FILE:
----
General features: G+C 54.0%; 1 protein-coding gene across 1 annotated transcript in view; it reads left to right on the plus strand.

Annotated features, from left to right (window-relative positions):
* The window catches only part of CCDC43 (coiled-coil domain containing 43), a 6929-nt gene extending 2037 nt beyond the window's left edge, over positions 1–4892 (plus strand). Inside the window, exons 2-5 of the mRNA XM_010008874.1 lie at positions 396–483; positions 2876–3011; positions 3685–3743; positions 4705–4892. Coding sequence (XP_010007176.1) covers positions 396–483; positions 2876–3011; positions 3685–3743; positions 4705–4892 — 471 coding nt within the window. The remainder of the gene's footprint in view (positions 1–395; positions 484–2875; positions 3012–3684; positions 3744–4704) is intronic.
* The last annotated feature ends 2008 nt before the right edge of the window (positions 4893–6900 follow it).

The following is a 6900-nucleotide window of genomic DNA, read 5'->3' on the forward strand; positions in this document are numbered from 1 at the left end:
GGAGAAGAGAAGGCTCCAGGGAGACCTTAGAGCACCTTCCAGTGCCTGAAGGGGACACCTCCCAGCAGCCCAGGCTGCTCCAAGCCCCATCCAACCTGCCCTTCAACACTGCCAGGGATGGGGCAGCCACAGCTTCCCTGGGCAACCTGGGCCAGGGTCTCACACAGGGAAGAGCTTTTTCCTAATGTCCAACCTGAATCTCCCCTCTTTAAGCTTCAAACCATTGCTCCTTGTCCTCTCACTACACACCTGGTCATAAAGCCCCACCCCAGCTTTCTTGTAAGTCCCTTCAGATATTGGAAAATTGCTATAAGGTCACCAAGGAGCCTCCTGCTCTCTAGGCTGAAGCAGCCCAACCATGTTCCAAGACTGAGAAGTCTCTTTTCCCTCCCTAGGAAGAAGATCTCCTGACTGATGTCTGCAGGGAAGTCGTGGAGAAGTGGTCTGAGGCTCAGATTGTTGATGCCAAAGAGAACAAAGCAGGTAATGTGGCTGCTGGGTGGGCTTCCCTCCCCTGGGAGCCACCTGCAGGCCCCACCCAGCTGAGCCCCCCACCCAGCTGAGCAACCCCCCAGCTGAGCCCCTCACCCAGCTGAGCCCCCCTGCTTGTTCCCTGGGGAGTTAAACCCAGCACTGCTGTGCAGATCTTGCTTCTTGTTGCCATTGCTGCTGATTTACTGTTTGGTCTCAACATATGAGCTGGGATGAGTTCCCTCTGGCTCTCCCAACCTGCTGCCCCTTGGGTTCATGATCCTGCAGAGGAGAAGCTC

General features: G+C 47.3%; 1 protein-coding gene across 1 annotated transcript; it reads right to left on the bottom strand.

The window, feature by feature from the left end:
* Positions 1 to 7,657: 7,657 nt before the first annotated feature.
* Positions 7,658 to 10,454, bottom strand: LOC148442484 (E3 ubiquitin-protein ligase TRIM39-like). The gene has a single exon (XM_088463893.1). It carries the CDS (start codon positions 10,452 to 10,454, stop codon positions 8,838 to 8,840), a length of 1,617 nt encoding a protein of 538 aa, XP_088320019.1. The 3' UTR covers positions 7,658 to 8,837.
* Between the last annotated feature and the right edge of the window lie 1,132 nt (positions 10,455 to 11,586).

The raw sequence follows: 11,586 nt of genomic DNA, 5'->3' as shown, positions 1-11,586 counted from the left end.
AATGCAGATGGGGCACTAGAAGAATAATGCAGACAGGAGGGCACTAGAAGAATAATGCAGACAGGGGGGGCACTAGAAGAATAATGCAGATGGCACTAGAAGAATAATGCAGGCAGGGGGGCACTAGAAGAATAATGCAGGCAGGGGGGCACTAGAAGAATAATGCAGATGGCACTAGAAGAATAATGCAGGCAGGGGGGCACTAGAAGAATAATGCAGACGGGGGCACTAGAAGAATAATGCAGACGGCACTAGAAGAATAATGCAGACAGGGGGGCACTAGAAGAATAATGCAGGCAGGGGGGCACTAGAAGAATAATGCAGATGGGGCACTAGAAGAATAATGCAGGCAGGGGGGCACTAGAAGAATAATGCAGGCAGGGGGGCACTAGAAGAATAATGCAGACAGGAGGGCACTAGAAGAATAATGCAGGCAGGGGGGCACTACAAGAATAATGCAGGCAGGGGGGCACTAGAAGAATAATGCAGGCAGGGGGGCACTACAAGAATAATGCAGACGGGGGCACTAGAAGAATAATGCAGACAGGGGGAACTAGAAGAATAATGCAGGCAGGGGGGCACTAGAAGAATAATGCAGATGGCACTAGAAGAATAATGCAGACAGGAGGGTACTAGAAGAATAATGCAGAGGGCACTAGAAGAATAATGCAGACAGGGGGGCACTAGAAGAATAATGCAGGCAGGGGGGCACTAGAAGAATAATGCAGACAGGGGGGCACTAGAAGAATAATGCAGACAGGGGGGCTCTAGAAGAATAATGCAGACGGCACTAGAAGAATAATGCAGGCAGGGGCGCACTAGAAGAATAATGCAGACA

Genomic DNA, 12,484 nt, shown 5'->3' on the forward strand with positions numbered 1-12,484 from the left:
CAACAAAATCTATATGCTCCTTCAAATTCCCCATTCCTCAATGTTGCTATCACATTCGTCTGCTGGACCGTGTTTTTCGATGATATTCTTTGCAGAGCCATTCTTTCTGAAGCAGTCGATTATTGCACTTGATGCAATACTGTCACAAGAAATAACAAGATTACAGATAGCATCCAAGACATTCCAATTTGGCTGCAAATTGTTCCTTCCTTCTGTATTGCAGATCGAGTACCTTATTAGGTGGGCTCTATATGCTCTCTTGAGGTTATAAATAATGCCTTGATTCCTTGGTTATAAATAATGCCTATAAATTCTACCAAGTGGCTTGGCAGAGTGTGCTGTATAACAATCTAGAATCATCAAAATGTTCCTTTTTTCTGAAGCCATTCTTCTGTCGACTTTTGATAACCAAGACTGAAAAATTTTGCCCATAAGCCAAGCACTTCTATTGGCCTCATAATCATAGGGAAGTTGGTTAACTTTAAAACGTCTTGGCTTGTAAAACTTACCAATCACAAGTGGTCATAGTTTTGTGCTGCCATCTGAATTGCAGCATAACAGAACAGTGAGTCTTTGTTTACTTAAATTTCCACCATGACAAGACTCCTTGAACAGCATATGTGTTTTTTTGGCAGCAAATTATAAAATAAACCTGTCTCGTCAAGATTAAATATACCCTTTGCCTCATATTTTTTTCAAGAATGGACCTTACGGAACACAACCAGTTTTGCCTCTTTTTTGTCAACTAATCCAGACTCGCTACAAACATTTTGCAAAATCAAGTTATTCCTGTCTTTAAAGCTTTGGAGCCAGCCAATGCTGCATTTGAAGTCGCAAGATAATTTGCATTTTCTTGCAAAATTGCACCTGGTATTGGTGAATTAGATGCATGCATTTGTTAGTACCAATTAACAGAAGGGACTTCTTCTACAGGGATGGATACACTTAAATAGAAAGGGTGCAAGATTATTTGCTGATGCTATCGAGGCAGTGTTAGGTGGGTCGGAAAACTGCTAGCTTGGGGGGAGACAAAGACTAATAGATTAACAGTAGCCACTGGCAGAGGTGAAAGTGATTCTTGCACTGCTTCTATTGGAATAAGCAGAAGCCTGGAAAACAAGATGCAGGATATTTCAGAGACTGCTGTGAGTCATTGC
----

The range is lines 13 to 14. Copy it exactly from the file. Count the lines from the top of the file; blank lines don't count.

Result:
AATGCAGATGGGGCACTAGAAGAATAATGCAGACAGGAGGGCACTAGAAGAATAATGCAGACAGGGGGGGCACTAGAAGAATAATGCAGATGGCACTAGAAGAATAATGCAGGCAGGGGGGCACTAGAAGAATAATGCAGGCAGGGGGGCACTAGAAGAATAATGCAGATGGCACTAGAAGAATAATGCAGGCAGGGGGGCACTAGAAGAATAATGCAGACGGGGGCACTAGAAGAATAATGCAGACGGCACTAGAAGAATAATGCAGACAGGGGGGCACTAGAAGAATAATGCAGGCAGGGGGGCACTAGAAGAATAATGCAGATGGGGCACTAGAAGAATAATGCAGGCAGGGGGGCACTAGAAGAATAATGCAGGCAGGGGGGCACTAGAAGAATAATGCAGACAGGAGGGCACTAGAAGAATAATGCAGGCAGGGGGGCACTACAAGAATAATGCAGGCAGGGGGGCACTAGAAGAATAATGCAGGCAGGGGGGCACTACAAGAATAATGCAGACGGGGGCACTAGAAGAATAATGCAGACAGGGGGAACTAGAAGAATAATGCAGGCAGGGGGGCACTAGAAGAATAATGCAGATGGCACTAGAAGAATAATGCAGACAGGAGGGTACTAGAAGAATAATGCAGAGGGCACTAGAAGAATAATGCAGACAGGGGGGCACTAGAAGAATAATGCAGGCAGGGGGGCACTAGAAGAATAATGCAGACAGGGGGGCACTAGAAGAATAATGCAGACAGGGGGGCTCTAGAAGAATAATGCAGACGGCACTAGAAGAATAATGCAGGCAGGGGCGCACTAGAAGAATAATGCAGACA

Genomic DNA, 12,484 nt, shown 5'->3' on the forward strand with positions numbered 1-12,484 from the left: